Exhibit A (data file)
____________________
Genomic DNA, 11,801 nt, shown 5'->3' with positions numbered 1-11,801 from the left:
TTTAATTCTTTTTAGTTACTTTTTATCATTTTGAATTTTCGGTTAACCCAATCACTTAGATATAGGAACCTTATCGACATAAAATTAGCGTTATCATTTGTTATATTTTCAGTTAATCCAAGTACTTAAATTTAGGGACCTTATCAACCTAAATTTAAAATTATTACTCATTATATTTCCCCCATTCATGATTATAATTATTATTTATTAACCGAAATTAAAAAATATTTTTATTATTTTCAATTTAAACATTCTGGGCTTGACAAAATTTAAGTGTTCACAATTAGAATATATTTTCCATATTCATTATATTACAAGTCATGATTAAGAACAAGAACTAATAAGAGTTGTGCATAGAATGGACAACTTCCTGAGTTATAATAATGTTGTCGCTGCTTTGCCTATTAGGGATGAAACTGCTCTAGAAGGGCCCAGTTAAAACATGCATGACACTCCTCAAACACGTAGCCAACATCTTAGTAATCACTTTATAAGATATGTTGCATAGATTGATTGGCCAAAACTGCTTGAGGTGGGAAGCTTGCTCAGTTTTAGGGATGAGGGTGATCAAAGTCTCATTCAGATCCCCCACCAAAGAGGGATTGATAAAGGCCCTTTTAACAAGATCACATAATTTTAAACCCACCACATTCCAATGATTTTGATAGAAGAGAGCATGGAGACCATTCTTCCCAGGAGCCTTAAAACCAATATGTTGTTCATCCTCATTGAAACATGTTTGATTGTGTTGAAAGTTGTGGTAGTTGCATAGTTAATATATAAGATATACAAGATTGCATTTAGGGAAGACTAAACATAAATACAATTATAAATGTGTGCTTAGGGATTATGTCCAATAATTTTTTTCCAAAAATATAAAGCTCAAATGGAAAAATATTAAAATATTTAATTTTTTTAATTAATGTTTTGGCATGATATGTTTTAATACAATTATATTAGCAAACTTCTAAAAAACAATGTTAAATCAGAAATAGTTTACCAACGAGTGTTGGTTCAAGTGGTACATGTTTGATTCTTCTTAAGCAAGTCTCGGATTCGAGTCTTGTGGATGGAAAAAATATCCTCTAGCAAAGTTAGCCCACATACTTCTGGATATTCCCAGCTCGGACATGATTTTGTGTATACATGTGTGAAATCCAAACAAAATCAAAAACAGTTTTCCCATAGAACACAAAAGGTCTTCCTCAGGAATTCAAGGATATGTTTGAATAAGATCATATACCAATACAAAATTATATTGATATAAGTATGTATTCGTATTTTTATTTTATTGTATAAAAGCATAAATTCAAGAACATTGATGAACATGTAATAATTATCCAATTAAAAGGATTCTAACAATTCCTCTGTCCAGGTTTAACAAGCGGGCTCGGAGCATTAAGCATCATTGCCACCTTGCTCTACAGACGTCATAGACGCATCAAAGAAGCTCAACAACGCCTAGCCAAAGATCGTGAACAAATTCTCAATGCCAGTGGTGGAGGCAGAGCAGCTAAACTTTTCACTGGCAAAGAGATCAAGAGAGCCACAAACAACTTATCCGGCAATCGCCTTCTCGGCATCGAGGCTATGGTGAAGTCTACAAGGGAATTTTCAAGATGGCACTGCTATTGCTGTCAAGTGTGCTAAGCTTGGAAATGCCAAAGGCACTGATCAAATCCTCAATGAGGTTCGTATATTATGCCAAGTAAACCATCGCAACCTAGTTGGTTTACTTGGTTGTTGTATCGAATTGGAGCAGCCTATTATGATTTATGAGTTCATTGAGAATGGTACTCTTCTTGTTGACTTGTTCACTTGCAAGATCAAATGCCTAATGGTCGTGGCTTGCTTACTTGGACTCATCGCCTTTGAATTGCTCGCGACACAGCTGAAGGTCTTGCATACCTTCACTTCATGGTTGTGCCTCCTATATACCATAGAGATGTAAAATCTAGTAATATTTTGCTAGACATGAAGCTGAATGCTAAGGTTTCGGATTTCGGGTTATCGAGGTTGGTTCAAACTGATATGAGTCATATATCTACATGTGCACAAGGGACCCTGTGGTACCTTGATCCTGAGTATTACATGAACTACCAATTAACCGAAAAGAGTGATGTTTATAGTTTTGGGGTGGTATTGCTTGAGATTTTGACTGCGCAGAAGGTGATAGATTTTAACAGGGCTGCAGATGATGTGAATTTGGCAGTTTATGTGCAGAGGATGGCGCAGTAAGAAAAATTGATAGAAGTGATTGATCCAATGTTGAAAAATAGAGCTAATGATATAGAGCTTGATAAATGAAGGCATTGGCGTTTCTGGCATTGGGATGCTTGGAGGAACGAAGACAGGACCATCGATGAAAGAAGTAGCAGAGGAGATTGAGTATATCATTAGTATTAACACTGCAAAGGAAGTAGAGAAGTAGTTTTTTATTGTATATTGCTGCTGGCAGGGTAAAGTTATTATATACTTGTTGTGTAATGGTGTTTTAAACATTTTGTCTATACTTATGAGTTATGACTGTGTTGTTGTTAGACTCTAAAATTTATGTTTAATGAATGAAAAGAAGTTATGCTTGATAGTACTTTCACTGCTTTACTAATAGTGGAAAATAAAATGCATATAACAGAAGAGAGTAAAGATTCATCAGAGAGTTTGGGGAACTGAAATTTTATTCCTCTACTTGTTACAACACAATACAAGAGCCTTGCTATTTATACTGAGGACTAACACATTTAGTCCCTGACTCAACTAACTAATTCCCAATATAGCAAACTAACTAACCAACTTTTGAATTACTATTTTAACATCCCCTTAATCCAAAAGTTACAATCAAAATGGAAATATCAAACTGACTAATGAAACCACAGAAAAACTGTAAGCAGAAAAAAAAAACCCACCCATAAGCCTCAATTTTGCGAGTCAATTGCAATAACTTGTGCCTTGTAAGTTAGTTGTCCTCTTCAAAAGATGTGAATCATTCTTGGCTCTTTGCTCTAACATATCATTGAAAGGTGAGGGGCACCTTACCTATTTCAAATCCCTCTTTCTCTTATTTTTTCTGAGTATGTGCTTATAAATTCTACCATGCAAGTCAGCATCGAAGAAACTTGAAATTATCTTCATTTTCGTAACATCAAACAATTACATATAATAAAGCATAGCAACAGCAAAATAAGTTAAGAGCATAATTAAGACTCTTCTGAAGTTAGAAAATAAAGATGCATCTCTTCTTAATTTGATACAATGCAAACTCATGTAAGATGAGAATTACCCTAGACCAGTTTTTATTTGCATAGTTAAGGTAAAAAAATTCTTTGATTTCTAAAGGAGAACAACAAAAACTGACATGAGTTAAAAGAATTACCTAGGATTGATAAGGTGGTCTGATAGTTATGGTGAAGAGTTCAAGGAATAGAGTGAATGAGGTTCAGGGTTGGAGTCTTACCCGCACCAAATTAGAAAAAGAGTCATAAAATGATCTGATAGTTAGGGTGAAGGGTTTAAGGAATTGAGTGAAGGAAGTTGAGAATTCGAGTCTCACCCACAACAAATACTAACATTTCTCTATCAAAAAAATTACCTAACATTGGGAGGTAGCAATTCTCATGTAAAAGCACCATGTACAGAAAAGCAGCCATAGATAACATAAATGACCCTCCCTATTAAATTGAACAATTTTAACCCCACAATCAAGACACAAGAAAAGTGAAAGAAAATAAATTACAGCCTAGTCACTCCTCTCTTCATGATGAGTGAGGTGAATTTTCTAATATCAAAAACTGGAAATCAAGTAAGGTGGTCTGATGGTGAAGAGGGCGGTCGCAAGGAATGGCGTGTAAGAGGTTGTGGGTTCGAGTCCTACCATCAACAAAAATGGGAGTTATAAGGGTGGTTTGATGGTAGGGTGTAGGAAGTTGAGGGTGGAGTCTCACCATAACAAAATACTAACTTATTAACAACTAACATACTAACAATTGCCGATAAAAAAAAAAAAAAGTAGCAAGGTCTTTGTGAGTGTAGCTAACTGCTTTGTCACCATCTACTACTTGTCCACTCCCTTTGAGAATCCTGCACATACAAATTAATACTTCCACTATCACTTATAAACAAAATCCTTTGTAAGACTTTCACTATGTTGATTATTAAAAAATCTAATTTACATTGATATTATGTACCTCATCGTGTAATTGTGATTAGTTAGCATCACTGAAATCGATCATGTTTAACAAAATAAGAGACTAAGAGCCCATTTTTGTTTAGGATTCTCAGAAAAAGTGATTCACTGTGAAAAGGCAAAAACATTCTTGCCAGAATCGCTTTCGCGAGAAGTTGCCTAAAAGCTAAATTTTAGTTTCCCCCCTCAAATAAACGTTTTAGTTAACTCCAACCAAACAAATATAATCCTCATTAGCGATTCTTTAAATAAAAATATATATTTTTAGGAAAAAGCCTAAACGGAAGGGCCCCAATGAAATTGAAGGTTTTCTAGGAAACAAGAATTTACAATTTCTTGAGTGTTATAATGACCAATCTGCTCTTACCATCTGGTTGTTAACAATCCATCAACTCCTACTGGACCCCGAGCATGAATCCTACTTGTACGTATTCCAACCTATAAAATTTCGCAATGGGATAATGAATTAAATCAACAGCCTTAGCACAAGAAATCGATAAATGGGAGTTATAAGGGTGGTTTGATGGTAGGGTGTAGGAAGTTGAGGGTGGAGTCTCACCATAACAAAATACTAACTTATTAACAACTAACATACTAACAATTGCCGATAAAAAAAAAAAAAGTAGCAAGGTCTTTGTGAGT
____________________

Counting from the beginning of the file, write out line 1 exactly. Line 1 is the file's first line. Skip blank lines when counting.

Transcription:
Genomic DNA, 11,801 nt, shown 5'->3' with positions numbered 1-11,801 from the left: